Data Suggests Few Absentee Ballots Late or Rejected in 2020

Despite the unusually large number of absentee ballots sent through the mail for the 2020 election, data shows that the percentage of rejected ballots across Connecticut was consistent with the prior 2016 elections. 

The Connecticut Examiner analyzed absentee ballot data from seven cities in Connecticut — New Haven, New London, Bridgeport, Hartford, Middletown, Danbury and Waterbury — in part to make this comparison.

In one example, out of the 8,659 absentee ballots that Middletown received, 99 were rejected. This represents 1.1 percent of the total number of absentee ballots received. Ashley Flynn-Natale, the town clerk, said that 20 of those ballots were rejected for arriving late. 

“It’s less than I expected, to be honest with you,” she said. 

In 2016, Middletown received 1,545 absentee ballots and rejected 32 — two percent of the total number of absentee ballots received. 

Middletown’s numbers are consistent with Connecticut’s overall numbers. 

Gabe Rosenburg, spokesperson for the office of the Secretary of the State, said that the state was able to reduce the overall percentage of rejected absentee ballots by half this election. In 2016 and 2018, the number generally hovered around 2 percent, he said. This election, only 1 percent of absentee ballots were rejected. 

According to data from the Secretary of the State’s website, the cities of New Haven, New London, Bridgeport, Hartford, Middletown, Danbury and Waterbury each accepted between 97 and 99 percent of all absentee ballots they received in the 2020 elections. 

New London and Waterbury rejected a higher percentage of absentee ballots this election than in 2016 — a difference of 1 percent for each. The other cities rejected a higher percentage of ballots in 2016. The largest difference was in Bridgeport, which rejected 7 percent of absentee ballots it received in 2016, but just 3 percent in 2020.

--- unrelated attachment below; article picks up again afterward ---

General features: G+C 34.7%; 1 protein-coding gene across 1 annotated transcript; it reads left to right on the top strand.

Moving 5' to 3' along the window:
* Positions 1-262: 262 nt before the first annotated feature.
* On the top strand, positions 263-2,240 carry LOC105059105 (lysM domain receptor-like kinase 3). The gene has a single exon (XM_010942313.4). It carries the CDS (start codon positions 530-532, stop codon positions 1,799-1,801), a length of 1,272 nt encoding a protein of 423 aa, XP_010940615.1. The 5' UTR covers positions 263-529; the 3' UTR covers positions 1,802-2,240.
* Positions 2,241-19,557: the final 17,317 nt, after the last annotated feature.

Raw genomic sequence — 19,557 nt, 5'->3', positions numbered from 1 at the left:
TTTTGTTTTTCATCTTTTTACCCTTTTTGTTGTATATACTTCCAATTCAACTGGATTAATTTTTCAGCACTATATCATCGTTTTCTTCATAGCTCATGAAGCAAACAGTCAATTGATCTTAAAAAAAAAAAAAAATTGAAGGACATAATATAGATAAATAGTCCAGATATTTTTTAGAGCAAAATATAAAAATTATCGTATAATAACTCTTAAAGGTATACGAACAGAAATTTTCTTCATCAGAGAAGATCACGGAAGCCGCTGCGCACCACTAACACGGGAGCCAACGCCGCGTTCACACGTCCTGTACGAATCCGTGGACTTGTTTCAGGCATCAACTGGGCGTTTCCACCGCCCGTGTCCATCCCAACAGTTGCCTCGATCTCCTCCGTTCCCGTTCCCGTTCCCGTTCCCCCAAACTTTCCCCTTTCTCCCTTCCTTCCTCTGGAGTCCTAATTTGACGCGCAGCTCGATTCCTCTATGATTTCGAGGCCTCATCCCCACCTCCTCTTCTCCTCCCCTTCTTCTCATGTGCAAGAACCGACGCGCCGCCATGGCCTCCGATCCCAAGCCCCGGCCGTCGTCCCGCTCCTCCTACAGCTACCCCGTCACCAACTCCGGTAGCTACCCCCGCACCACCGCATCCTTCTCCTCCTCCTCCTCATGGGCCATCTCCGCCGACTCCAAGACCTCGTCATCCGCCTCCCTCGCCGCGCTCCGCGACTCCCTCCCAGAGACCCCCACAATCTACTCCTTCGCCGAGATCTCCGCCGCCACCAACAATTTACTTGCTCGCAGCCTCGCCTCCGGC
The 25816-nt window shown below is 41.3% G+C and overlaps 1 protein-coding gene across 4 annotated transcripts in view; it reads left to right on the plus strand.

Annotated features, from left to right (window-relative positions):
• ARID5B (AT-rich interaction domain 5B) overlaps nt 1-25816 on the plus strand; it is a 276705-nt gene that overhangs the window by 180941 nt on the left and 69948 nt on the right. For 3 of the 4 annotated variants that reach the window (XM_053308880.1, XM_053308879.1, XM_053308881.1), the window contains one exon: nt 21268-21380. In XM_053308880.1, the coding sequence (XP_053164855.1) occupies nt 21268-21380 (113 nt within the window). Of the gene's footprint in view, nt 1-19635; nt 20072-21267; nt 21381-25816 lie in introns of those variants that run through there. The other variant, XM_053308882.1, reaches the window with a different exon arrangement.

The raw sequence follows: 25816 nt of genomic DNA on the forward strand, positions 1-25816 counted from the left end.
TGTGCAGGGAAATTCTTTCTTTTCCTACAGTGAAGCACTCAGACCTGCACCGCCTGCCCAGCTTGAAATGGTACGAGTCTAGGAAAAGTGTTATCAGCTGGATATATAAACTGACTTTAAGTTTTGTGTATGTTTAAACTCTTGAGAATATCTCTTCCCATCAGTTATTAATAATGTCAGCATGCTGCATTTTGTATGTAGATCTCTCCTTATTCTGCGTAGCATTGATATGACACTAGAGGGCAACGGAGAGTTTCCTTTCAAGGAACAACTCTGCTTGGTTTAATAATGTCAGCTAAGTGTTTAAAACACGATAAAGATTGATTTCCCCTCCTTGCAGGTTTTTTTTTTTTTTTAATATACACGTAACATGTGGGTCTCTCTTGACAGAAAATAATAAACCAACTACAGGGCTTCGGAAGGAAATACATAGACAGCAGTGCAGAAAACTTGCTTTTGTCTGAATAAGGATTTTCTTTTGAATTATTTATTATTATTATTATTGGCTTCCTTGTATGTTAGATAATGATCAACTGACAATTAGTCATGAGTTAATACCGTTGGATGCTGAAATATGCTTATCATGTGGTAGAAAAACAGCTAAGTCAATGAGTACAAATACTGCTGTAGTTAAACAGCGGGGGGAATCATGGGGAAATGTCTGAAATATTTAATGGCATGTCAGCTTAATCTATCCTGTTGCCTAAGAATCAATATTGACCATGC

Connecticut’s cities also reported few ballots rejected for reasons of late arrival. Connecticut state law says that ballots that arrive after 8 p.m. on election day cannot be counted. 

Hartford, which received 11,027 absentee ballots this year, rejected just 30 or 40 as late arrivals. New London rejected 12 ballots for late arrival out of a total of 3,575 received, and Danbury rejected 36 out of a total of 11,486 absentee ballots received. 

Rosenberg said he attributes the low numbers of late-arriving absentee ballots to the availability of dropboxes for residents to submit their ballots.

“It just made it so much easier to not be late,” he said. 

According to Rosenburg, the Secretary of the State’s office was happy with how the processing of ballots took place, and especially with the decrease in the number of ballots rejected. 

“It’s a pretty significant change,” he said. “It’s a big difference.” 

In a press release touting these numbers after the election, Secretary of the State Denise Merrill called for a constitutional amendment that would allow voters in Connecticut to vote by absentee ballot without needing to provide an excuse.  

“650,000-plus people voted by absentee ballot this year and it went smoothly,” said Rosenburg. “I think that’s an indication that voters want this option.”

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